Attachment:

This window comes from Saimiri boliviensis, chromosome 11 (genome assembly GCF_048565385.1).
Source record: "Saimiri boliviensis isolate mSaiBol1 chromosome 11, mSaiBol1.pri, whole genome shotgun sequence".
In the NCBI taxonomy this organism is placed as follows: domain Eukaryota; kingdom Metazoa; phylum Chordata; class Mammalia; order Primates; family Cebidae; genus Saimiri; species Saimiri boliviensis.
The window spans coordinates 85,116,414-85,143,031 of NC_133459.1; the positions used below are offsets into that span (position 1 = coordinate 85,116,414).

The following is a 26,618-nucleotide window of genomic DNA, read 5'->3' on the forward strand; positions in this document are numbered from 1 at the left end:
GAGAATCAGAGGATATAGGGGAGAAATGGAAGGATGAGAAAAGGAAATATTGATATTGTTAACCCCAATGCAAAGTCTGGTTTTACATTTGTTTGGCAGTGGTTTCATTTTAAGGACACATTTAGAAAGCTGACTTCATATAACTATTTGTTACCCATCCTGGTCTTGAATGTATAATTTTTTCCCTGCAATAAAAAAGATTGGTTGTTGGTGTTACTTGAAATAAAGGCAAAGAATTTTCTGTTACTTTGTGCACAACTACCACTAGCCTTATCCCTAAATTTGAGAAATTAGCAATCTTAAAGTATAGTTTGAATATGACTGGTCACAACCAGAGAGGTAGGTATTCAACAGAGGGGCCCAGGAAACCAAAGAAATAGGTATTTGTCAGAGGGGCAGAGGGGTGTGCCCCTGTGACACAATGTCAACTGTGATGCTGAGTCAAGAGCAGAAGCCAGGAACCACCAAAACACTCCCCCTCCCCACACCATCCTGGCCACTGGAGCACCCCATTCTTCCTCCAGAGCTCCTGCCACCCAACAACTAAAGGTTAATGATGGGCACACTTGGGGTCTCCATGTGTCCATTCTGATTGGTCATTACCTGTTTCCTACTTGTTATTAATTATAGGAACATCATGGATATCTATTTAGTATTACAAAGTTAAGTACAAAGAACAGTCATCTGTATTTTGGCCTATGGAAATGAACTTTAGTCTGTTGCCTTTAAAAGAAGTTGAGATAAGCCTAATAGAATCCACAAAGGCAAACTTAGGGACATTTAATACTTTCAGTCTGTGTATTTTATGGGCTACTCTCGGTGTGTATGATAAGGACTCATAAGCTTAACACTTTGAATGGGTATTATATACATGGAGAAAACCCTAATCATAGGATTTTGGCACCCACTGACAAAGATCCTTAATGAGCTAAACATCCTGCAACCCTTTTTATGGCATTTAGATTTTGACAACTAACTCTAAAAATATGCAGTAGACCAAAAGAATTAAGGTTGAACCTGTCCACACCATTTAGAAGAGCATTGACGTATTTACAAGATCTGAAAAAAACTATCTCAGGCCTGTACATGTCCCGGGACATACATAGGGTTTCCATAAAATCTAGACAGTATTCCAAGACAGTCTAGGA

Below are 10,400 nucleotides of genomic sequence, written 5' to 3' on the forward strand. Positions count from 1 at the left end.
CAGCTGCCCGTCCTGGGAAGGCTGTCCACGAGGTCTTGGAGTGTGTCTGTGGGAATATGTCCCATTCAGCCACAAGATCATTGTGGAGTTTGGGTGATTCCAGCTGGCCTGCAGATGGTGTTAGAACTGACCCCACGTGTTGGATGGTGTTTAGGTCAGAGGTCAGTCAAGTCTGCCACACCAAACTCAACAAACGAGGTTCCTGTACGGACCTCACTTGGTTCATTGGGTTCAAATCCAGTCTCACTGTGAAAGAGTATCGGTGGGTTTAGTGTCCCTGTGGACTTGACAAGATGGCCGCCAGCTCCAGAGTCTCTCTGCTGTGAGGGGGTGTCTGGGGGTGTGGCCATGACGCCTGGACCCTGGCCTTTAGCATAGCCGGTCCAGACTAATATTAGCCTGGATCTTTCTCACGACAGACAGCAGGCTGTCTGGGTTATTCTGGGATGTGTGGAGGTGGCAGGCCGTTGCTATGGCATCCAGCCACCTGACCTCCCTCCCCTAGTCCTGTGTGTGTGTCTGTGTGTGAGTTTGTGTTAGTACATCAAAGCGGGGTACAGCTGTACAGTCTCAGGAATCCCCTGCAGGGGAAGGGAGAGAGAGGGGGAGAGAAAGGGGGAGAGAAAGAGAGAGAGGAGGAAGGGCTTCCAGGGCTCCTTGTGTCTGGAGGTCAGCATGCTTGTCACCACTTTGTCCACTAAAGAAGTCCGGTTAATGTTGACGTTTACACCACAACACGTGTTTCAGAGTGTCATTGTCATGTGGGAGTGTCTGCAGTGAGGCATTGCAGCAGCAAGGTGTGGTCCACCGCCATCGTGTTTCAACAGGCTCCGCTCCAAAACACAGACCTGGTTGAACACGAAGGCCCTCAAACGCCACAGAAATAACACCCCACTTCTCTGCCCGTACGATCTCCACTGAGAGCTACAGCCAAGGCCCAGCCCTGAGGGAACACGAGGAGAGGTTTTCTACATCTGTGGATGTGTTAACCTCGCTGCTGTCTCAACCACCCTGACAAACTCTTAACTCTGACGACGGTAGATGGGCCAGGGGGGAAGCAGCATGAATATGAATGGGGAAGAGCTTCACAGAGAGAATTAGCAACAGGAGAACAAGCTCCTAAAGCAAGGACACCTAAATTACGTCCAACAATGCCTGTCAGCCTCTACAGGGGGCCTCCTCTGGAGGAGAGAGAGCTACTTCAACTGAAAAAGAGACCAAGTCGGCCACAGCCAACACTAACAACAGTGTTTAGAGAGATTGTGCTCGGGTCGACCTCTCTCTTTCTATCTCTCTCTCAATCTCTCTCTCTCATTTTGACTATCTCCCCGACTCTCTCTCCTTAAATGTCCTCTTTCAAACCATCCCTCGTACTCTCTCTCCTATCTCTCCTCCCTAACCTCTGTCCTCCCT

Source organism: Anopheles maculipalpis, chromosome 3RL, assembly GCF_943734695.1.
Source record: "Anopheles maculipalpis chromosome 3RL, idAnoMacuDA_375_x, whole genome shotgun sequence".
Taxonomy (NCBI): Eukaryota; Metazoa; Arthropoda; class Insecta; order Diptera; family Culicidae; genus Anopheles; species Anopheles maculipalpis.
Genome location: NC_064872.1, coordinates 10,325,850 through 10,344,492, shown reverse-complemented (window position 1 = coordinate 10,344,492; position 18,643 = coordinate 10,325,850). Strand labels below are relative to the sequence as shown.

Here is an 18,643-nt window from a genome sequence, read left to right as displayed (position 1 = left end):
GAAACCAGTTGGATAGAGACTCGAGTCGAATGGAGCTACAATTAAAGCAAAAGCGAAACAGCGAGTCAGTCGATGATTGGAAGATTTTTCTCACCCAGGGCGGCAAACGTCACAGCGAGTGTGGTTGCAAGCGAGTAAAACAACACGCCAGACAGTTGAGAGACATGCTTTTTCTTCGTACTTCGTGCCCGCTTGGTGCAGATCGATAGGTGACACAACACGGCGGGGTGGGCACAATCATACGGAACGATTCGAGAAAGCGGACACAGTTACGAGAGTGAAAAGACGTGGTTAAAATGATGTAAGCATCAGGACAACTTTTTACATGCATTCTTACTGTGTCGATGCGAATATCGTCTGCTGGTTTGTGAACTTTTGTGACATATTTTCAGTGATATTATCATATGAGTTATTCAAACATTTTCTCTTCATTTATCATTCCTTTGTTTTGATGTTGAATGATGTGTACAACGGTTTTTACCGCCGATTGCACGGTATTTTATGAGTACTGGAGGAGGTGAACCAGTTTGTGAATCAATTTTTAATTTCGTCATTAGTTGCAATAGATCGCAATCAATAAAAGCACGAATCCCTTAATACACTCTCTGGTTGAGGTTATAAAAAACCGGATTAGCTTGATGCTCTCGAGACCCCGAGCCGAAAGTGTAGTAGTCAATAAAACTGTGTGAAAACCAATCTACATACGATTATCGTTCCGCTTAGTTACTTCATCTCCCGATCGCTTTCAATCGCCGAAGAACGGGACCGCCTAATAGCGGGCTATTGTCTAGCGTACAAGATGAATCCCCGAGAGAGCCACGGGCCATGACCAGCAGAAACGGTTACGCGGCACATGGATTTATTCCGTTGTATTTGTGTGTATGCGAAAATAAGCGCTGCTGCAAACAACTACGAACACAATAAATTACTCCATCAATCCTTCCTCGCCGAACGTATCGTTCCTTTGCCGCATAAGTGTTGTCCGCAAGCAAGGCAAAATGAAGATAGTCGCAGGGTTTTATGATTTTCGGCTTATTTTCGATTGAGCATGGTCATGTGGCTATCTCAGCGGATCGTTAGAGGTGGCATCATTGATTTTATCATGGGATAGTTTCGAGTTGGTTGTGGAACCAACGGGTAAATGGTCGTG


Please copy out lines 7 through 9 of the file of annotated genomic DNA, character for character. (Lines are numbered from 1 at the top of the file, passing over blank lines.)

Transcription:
Below are 10,400 nucleotides of genomic sequence, written 5' to 3' on the forward strand. Positions count from 1 at the left end.
CAGCTGCCCGTCCTGGGAAGGCTGTCCACGAGGTCTTGGAGTGTGTCTGTGGGAATATGTCCCATTCAGCCACAAGATCATTGTGGAGTTTGGGTGATTCCAGCTGGCCTGCAGATGGTGTTAGAACTGACCCCACGTGTTGGATGGTGTTTAGGTCAGAGGTCAGTCAAGTCTGCCACACCAAACTCAACAAACGAGGTTCCTGTACGGACCTCACTTGGTTCATTGGGTTCAAATCCAGTCTCACTGTGAAAGAGTATCGGTGGGTTTAGTGTCCCTGTGGACTTGACAAGATGGCCGCCAGCTCCAGAGTCTCTCTGCTGTGAGGGGGTGTCTGGGGGTGTGGCCATGACGCCTGGACCCTGGCCTTTAGCATAGCCGGTCCAGACTAATATTAGCCTGGATCTTTCTCACGACAGACAGCAGGCTGTCTGGGTTATTCTGGGATGTGTGGAGGTGGCAGGCCGTTGCTATGGCATCCAGCCACCTGACCTCCCTCCCCTAGTCCTGTGTGTGTGTCTGTGTGTGAGTTTGTGTTAGTACATCAAAGCGGGGTACAGCTGTACAGTCTCAGGAATCCCCTGCAGGGGAAGGGAGAGAGAGGGGGAGAGAAAGGGGGAGAGAAAGAGAGAGAGGAGGAAGGGCTTCCAGGGCTCCTTGTGTCTGGAGGTCAGCATGCTTGTCACCACTTTGTCCACTAAAGAAGTCCGGTTAATGTTGACGTTTACACCACAACACGTGTTTCAGAGTGTCATTGTCATGTGGGAGTGTCTGCAGTGAGGCATTGCAGCAGCAAGGTGTGGTCCACCGCCATCGTGTTTCAACAGGCTCCGCTCCAAAACACAGACCTGGTTGAACACGAAGGCCCTCAAACGCCACAGAAATAACACCCCACTTCTCTGCCCGTACGATCTCCACTGAGAGCTACAGCCAAGGCCCAGCCCTGAGGGAACACGAGGAGAGGTTTTCTACATCTGTGGATGTGTTAACCTCGCTGCTGTCTCAACCACCCTGACAAACTCTTAACTCTGACGACGGTAGATGGGCCAGGGGGGAAGCAGCATGAATATGAATGGGGAAGAGCTTCACAGAGAGAATTAGCAACAGGAGAACAAGCTCCTAAAGCAAGGACACCTAAATTACGTCCAACAATGCCTGTCAGCCTCTACAGGGGGCCTCCTCTGGAGGAGAGAGAGCTACTTCAACTGAAAAAGAGACCAAGTCGGCCACAGCCAACACTAACAACAGTGTTTAGAGAGATTGTGCTCGGGTCGACCTCTCTCTTTCTATCTCTCTCTCAATCTCTCTCTCTCATTTTGACTATCTCCCCGACTCTCTCTCCTTAAATGTCCTCTTTCAAACCATCCCTCGTACTCTCTCTCCTATCTCTCCTCCCTAACCTCTGTCCTCCCT

Source organism: Anopheles maculipalpis, chromosome 3RL, assembly GCF_943734695.1.